Will Quantum Mechanics Be Able to Explain Consciousness?

March 20, 2018

1. Quantum mechanics (QM) has some features (quantum entanglement, Heisenberg uncertainty principle, etc), that makes it appear “mysterious” compared to classical physics where the predictions are intuitive and transparently deterministic.

  • The “hard problem in consciousness” (discussed in philosophy) is also mysterious, just like quantum phenomena: the question of how consciousness can arise in a brain made of inert matter.
  • When quantum mechanics was emerging in the early 1900’s, many people started tying the two together, and speculating that the new found quantum theory would be able to explain how consciousness arises in the brain.

2. There have been several such QM based theories proposed to explain consciousness.

3. Other than such activities in science, a hot topic in current philosophy is “how consciousness arises in a material brain”. Most philosophers are physicalists, and believe in the “causal closure of the physical domain”, i.e., all phenomena can be explained with a physical (matter) basis. For a collection of discussions with a number of philosophers, see, (Blackmore, 2005).

  • As David Chalmers pointed out in 1994 at the first Tucson conference on consciousness: “The hard problem…is the question of how physical processes in the brain give rise to subjective experience” (Chalmers, 1995).
  • The problem in philosophy (and in science) then is to figure out how the “subjective” consciousness arises from “objective” matter. This is an impossible task.

4. This key bottleneck was also emphasized by Thomas Nagel (Nagel, 1974) even earlier in his famous essay, “What Is It Like to Be a Bat- Nagel- 1974”. As he pointed out at the end of the essay, “…it seems unlikely that any physical theory of mind can be contemplated until more thought has been given to the general problem of subjective and objective. Otherwise we cannot even pose the mind-body problem without sidestepping it” .

  • The difference between “subjective” and “objective” is becoming clear with the neuroscience research done especially in the past decade, and we will discuss those new developments below. Subjectivity plays an important role in cognition (consciousness), and the question is how that can arise from an “objective” material base.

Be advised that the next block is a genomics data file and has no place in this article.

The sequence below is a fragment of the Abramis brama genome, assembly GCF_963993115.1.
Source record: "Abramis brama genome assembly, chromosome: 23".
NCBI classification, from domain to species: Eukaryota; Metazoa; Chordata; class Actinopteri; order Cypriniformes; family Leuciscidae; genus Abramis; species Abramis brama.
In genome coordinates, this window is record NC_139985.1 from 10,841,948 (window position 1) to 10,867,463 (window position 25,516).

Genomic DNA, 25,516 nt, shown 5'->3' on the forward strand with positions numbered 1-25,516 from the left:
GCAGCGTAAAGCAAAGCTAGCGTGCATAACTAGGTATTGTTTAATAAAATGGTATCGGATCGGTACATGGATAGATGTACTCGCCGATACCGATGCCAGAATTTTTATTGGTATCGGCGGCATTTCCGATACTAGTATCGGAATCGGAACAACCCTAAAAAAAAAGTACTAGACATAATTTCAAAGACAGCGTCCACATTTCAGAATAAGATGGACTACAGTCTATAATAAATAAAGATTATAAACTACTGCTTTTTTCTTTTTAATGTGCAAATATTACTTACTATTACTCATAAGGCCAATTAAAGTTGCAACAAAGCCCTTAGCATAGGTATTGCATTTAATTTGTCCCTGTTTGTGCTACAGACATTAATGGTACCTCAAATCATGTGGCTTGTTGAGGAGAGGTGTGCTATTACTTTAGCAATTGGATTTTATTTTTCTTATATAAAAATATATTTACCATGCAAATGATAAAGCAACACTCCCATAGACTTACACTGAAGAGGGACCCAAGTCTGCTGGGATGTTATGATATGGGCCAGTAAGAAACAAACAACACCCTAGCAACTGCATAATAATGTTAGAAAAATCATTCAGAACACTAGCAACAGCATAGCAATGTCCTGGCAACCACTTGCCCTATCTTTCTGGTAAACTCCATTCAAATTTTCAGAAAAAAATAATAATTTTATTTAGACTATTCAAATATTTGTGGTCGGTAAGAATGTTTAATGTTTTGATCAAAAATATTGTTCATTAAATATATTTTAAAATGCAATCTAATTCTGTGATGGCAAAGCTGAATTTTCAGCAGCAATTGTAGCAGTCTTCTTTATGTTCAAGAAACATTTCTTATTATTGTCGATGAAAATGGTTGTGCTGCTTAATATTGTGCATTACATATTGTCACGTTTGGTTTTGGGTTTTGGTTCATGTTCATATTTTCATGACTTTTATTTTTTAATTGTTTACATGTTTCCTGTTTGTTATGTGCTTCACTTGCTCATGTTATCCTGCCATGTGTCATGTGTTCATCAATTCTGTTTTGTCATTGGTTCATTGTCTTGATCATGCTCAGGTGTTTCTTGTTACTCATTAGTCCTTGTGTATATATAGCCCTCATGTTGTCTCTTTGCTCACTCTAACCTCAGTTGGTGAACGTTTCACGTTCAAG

Subjective versus Objective: Difference between Mind and Matter

1. In order to clearly state the issue that we intend to address, we need to first clarify the distinction between “objective” and “subjective”.

  • Objective simply means one’s own personal opinions and biases do not come into play.  It is easy to be objective about physical properties of matter: We all agree what the length, weight, density, color, etc of a given object is. We have developed standard procedures for measuring them. Therefore, no matter who makes the measurement, the same answer will result.
  • Thus we all agree (unless one is color blind) that a certain rose is red; that is also objective.

2. Then, what is subjective? Those are personal opinions that can vary from person to person.

  • For example, if you ask the opinion about politician X from many people, some will love him, some will hate him, and others will be somewhere in between.
  • Same is true about politics in general, religions, foods, smells, books, movies, etc. All those are subjective.
  • In Buddha Dhamma, those subjective opinions arise because different people have different “gati“; see, “The Law of Attraction, Habits, Character (Gati), and Cravings (Asavas)”.

3. Therefore, it is clear that while objective assessments are much easier to assess compared to subjective. By definition, we all cannot agree on something subjective.  That is because we place different values on things, and have different opinions based on our value systems.

  • But, one would think that it should be easy for science to figure out how objective assessments are made in our brains. But even that is more complex than we would think.

4. For example, neuroscience is not yet able to explain how our brains even discern a rose as “red”, i.e., how inert neurons can give rise to an “experience” even if it is objective. Explaining subjective experiences is much harder.

  • This root problem even in handling such basic aspects of “qualia” has been pointed out by several philosophers and scientists over the years; see, for example, Noe and Thompson (2004), Bitbol (2008), Miller (2014), Aru and Bachmann (2015), and references therein.